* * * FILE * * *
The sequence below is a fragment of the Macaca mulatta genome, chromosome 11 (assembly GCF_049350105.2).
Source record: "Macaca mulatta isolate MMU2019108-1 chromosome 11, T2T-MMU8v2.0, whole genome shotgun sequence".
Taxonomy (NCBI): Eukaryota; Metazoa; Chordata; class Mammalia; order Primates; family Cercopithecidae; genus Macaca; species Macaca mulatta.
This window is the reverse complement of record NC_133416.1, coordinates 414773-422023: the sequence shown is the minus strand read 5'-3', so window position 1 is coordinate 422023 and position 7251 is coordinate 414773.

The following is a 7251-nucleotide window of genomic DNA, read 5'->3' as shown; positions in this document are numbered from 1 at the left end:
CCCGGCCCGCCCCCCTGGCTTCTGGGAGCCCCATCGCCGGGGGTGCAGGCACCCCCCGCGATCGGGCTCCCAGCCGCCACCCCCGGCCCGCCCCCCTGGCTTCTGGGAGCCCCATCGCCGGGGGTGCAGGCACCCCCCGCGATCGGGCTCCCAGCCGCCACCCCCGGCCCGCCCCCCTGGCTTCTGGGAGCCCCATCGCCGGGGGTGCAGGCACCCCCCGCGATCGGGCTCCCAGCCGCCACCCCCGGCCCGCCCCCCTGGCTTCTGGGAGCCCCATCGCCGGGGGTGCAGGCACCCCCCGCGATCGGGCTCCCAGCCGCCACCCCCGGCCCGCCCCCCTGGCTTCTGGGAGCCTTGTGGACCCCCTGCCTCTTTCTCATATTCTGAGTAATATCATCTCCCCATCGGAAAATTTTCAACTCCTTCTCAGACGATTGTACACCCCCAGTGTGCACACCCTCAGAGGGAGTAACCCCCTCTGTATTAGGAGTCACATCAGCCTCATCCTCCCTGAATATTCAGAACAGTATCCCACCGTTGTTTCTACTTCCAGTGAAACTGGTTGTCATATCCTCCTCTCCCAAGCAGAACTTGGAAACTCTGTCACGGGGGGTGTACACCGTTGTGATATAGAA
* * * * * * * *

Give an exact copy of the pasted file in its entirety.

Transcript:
The sequence below is a fragment of the Macaca mulatta genome, chromosome 11 (assembly GCF_049350105.2).
Source record: "Macaca mulatta isolate MMU2019108-1 chromosome 11, T2T-MMU8v2.0, whole genome shotgun sequence".
Taxonomy (NCBI): Eukaryota; Metazoa; Chordata; class Mammalia; order Primates; family Cercopithecidae; genus Macaca; species Macaca mulatta.
This window is the reverse complement of record NC_133416.1, coordinates 414773-422023: the sequence shown is the minus strand read 5'-3', so window position 1 is coordinate 422023 and position 7251 is coordinate 414773.

The following is a 7251-nucleotide window of genomic DNA, read 5'->3' as shown; positions in this document are numbered from 1 at the left end:
CCCGGCCCGCCCCCCTGGCTTCTGGGAGCCCCATCGCCGGGGGTGCAGGCACCCCCCGCGATCGGGCTCCCAGCCGCCACCCCCGGCCCGCCCCCCTGGCTTCTGGGAGCCCCATCGCCGGGGGTGCAGGCACCCCCCGCGATCGGGCTCCCAGCCGCCACCCCCGGCCCGCCCCCCTGGCTTCTGGGAGCCCCATCGCCGGGGGTGCAGGCACCCCCCGCGATCGGGCTCCCAGCCGCCACCCCCGGCCCGCCCCCCTGGCTTCTGGGAGCCCCATCGCCGGGGGTGCAGGCACCCCCCGCGATCGGGCTCCCAGCCGCCACCCCCGGCCCGCCCCCCTGGCTTCTGGGAGCCTTGTGGACCCCCTGCCTCTTTCTCATATTCTGAGTAATATCATCTCCCCATCGGAAAATTTTCAACTCCTTCTCAGACGATTGTACACCCCCAGTGTGCACACCCTCAGAGGGAGTAACCCCCTCTGTATTAGGAGTCACATCAGCCTCATCCTCCCTGAATATTCAGAACAGTATCCCACCGTTGTTTCTACTTCCAGTGAAACTGGTTGTCATATCCTCCTCTCCCAAGCAGAACTTGGAAACTCTGTCACGGGGGGTGTACACCGTTGTGATATAGAA